With the emergence of Deep Learning and subsequent evolutions in the field of NLP, the most common pattern of development of any language aware application is:

  • Build an annotated corpus.
  • Run some AI algorithm to learn a model.
  • Use the model in real life applications.

The problem with this pattern is the modifiability of the model. The model is created in an “artificial” context, with a selected corpus and high level (usually expensive) annotations. When the model is deployed in a “real life” context, it is likely to need corrections and additions. It is also likely the business context evolves, so it should the model.

However, manual modification and evolution of a trained model are difficult tasks.

Manual modification is made impossible by the fact that at the end of the story what is learned is a set of weights over arrays of numbers: no operator, even the more expert ones, would ever be able to intervene on these weights to change the model behavior. The only possibility is to change the annotated corpus, which implies a new, potentially expensive, annotate-train cycle with sometimes unpredictable results.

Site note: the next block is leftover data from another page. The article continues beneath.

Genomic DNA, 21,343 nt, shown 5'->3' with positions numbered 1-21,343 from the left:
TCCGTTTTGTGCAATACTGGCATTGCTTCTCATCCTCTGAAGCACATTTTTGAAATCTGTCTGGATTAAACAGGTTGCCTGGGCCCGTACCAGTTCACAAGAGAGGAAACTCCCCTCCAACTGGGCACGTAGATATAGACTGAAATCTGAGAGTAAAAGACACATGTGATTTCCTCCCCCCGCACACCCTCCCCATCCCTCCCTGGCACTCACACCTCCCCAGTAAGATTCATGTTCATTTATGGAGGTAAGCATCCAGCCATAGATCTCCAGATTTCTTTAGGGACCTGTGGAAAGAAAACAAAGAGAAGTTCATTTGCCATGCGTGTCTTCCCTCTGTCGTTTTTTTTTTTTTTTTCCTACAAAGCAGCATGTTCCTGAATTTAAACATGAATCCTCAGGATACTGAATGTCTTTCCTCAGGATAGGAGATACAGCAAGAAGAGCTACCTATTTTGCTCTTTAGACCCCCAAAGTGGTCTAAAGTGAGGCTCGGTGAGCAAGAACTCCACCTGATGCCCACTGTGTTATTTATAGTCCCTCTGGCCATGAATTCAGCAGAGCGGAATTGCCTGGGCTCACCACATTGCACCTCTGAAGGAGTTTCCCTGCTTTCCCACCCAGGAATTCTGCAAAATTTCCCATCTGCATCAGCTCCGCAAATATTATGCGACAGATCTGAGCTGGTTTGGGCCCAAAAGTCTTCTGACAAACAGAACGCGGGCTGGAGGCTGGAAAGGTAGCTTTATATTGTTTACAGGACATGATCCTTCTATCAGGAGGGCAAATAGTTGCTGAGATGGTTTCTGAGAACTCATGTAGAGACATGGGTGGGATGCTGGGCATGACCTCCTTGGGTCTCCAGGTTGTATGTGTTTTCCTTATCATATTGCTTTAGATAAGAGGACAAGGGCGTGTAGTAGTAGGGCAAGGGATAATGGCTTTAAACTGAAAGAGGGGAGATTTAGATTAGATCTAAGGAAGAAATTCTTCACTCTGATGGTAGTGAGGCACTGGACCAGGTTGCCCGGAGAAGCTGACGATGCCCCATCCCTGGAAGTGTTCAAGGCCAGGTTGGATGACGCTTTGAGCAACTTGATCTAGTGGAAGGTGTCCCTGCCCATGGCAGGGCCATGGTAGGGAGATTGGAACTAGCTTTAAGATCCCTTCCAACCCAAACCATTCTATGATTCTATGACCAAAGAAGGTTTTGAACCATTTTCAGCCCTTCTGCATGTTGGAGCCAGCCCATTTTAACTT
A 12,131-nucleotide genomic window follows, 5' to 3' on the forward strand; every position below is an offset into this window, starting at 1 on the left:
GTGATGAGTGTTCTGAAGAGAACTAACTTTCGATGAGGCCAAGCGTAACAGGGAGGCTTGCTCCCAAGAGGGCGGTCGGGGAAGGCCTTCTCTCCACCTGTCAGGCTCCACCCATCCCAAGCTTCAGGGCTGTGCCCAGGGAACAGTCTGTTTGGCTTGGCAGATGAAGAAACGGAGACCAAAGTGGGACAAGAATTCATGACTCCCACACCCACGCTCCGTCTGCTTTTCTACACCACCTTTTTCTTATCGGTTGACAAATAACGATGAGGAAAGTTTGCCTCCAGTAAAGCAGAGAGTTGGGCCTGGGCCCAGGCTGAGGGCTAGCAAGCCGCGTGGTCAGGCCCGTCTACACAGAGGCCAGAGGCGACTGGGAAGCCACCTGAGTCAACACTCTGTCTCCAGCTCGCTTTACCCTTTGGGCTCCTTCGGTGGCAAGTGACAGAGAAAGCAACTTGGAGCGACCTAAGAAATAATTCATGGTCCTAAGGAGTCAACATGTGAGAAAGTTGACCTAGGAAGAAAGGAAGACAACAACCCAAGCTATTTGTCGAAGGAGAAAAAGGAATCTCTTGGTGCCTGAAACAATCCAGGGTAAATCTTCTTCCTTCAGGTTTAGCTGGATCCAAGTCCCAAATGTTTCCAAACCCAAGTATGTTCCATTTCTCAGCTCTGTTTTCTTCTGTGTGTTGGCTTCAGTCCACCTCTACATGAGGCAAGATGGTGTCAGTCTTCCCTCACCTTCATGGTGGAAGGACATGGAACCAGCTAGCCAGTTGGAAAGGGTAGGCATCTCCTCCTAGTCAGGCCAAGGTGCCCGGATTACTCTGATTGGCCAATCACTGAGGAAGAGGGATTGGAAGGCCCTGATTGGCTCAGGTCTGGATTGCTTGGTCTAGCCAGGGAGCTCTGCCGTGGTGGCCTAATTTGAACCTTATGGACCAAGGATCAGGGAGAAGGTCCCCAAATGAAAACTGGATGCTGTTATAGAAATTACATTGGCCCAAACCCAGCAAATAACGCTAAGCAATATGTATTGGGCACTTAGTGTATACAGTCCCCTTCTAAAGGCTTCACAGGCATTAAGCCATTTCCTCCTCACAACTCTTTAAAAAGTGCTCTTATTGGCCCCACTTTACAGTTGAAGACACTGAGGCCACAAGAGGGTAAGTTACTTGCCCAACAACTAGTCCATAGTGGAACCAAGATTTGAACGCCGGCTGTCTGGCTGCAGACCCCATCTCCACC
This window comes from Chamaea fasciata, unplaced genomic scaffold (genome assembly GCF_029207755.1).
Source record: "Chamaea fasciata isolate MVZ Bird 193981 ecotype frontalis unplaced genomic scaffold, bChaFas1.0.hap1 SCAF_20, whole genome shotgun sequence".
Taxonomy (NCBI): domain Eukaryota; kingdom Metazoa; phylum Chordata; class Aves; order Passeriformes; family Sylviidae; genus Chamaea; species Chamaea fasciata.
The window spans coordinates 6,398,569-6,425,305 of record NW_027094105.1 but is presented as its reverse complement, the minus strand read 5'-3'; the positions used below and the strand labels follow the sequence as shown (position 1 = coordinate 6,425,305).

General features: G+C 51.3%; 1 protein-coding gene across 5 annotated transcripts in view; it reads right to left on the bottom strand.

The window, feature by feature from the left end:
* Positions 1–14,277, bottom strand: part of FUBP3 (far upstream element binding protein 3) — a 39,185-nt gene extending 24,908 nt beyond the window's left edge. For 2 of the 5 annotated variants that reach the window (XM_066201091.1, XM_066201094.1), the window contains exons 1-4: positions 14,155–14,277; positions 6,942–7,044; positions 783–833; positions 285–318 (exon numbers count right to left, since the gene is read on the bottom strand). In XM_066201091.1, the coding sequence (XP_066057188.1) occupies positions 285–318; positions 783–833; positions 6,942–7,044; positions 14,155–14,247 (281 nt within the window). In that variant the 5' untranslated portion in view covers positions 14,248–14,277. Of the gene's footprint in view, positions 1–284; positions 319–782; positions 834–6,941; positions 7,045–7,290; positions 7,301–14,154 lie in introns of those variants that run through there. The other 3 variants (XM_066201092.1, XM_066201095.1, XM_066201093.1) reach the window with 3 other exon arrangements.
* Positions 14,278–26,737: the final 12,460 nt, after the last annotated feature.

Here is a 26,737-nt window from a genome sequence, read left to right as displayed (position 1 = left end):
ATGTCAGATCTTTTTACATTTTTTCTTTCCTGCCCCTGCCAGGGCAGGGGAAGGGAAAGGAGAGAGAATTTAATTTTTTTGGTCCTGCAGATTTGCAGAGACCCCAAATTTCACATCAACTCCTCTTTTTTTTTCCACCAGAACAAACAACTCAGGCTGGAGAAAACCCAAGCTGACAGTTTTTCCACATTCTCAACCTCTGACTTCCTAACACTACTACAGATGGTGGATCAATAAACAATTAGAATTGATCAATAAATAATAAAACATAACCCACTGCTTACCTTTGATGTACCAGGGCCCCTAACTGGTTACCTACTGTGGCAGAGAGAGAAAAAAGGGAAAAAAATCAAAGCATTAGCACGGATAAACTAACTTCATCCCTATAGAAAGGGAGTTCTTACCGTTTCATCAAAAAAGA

Evolution is also problematic, as it implies building a new annotated corpus incorporating the new business context and running the learning pattern again. Basically, it means “redo everything from scratch”.

Our researchers are studying more and more user and business friendly models to couple the power of Deep Learning and the needs arising from real life NLP applications. The internal research project addressing this issue is ADA (Automatic domain adaptivity), and examples of how to couple Deep Learning and flexible rules systems can be found in the ASI section.